- Real household disposable income. Fluctuations in the levels of real household disposable income influences the ability to take a holiday, eat out rather than eat at home, or go out to a club or pub to socialise. In general, growth in disposable income enables consumers to eat out more often or take short holiday breaks.
- Tourism; short-term arrivals, business. The level of business profitability impacts on business expense accounts and the amount of business travel undertaken. In general, a rise in business profitability bodes well for corporate travel, which increases demand for accommodation services, eateries and possibly entertainment venues such as hospitality clubs.
- Tourism; visitor nights, international. The performance of this division is influenced by the level of domestic and international tourism as reflected in visitor nights. In general, a rise in tourism visitor nights bodes well for a range of services provided by this division including accommodation, cafes and restaurants and clubs. Growth in visitor nights positively affects tourism levels within a region and increases the demand for accommodation, eateries and entertainment venues such as clubs.
Closely related to the tourism sector is the domestic leisure sector, which includes everything from sporting organisations and movie companies to galleries and casino operators.
The biggest part of the sector is the sport and recreation division, which includes sporting events and gaming-related areas such as racing and casinos. While chasing a ball around or betting on a horse isn’t exactly innovative, technology is transforming the way these activities are monetised.
IBISWorld general manager Rob Bryant says we are smack in the middle of the infotronics age, where continued advances in digital technology, telecommunications and the internet are helping to change the profile of a number of industries.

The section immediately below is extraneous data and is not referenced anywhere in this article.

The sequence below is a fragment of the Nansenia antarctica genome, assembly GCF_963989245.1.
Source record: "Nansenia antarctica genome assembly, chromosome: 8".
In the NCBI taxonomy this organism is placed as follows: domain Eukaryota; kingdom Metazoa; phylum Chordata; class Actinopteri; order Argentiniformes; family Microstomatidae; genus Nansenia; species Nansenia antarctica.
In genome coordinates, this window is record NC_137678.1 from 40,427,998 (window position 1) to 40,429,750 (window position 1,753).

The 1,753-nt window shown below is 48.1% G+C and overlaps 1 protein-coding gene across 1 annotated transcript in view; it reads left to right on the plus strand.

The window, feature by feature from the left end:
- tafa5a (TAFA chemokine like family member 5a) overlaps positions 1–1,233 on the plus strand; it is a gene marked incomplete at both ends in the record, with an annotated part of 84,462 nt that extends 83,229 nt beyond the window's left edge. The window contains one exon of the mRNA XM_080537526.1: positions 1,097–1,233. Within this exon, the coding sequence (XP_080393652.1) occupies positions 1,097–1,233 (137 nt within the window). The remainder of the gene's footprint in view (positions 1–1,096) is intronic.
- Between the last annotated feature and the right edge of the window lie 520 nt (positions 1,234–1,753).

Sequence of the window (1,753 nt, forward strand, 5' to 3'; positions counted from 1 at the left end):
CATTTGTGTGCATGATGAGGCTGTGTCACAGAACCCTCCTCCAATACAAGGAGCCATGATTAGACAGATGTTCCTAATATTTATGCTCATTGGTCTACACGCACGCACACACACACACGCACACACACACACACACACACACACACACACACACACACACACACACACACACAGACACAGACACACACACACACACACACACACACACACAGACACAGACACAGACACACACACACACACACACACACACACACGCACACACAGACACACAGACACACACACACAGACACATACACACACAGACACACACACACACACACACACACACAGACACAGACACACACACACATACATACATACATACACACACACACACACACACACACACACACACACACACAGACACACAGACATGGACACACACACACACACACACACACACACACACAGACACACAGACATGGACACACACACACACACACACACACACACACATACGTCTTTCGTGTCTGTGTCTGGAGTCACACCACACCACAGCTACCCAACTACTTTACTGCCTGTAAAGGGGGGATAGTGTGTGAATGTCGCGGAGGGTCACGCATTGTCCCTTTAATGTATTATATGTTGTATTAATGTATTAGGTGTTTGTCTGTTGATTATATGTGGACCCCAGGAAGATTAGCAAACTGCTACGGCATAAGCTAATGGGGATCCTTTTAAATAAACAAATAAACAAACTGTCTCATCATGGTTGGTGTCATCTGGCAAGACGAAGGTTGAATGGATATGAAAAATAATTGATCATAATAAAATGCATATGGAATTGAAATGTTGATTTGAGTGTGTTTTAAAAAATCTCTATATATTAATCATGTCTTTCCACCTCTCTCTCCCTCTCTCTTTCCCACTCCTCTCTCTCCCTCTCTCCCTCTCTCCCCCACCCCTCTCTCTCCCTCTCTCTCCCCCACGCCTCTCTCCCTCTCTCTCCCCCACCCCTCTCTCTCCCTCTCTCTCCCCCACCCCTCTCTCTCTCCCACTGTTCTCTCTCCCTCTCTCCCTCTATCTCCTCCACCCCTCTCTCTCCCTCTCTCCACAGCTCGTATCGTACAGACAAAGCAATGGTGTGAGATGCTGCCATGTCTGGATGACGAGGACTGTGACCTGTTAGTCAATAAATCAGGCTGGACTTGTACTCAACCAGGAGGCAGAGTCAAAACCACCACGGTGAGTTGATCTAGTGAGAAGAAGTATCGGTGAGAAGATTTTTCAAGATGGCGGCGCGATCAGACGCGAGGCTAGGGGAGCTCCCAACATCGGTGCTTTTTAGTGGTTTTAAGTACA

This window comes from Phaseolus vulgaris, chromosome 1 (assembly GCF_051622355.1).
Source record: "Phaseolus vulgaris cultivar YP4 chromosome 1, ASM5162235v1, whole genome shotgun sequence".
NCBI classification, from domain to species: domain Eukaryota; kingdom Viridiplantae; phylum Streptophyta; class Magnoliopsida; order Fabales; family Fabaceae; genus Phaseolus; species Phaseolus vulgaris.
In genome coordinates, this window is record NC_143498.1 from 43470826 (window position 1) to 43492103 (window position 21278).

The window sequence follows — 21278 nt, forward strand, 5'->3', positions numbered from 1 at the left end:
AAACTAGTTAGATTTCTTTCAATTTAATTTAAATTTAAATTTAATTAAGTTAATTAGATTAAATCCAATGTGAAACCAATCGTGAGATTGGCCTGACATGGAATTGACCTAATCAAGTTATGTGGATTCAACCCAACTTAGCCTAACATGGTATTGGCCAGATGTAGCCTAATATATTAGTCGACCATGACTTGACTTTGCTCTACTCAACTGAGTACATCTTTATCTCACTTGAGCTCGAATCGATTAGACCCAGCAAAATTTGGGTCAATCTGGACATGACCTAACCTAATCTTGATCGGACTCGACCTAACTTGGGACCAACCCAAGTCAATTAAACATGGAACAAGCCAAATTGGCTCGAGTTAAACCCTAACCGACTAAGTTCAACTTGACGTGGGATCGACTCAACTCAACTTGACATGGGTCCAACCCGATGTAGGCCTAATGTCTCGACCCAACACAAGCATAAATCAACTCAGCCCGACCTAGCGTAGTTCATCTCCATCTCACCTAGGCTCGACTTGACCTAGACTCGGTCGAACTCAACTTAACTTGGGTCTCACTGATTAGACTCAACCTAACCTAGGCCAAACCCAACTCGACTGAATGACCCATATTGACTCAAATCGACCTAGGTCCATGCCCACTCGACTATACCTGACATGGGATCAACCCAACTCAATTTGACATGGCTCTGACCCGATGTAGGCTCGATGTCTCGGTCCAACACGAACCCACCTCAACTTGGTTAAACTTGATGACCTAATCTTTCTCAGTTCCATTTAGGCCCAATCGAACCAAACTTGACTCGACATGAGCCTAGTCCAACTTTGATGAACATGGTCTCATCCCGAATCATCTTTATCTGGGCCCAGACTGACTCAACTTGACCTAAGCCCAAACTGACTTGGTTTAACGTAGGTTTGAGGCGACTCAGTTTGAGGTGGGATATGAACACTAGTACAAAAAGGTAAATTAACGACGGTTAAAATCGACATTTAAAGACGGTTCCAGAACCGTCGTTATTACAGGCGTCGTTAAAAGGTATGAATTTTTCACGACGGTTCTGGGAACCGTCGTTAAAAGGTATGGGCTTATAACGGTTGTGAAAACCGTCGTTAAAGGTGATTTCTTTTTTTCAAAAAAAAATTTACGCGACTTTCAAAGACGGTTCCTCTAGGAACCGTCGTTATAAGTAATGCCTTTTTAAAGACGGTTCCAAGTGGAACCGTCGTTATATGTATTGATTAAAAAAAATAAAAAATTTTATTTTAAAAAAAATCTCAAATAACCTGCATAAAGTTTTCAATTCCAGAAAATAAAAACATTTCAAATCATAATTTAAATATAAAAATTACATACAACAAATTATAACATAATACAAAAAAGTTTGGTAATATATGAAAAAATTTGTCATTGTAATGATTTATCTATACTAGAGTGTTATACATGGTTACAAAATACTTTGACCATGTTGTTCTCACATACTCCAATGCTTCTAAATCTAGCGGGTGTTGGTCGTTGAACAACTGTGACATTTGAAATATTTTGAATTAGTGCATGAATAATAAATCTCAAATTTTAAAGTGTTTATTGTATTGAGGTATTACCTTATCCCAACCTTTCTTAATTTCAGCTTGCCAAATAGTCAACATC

In the sport and recreation sector, pay TV and the internet have changed the way sports can be broadcast and created huge new revenue streams for sporting organisations. Interactive TV – which allows, for example, a punter to bet on horses by pressing buttons on their remote control – will create even more growth opportunities.
Key statistics 2007
Products and service segmentation
Major market segments
IBISWorld forecasts will grow at an average annual rate of 3.4% over the five year period to 2012-13. It also predicts employment levels for the leisure sector will increase over the next five years, boosted by continued increases in the number of domestic and international tourism visitors.
IBISWorld also nominates a number of factors that will affect the performance of the leisure sector. These include:
- Legislative compliance requirements; cultural and recreational services. Government regulation and/or deregulation, particularly regarding the availability of licenses to operate gambling facilities – for example casinos, gaming machines, but also media and arts policy, play an important role in influencing the industry’s operating environment.
- Leisure and recreation; expenditure. Changes in household expenditure patterns favouring expenditure in services, and particularly entertainment services, work in favour of the industry.
- Leisure and recreation; total time available. Fluctuations in the level of leisure and recreational activity influences the demand for services provided by this division. For example, a rise in leisure time by consumers increases the available time to visit museums, undertake sporting activities, or visit libraries.
- Real household disposable income. Fluctuations in real household disposable income affects the demand for a range of services provided by operators in this division.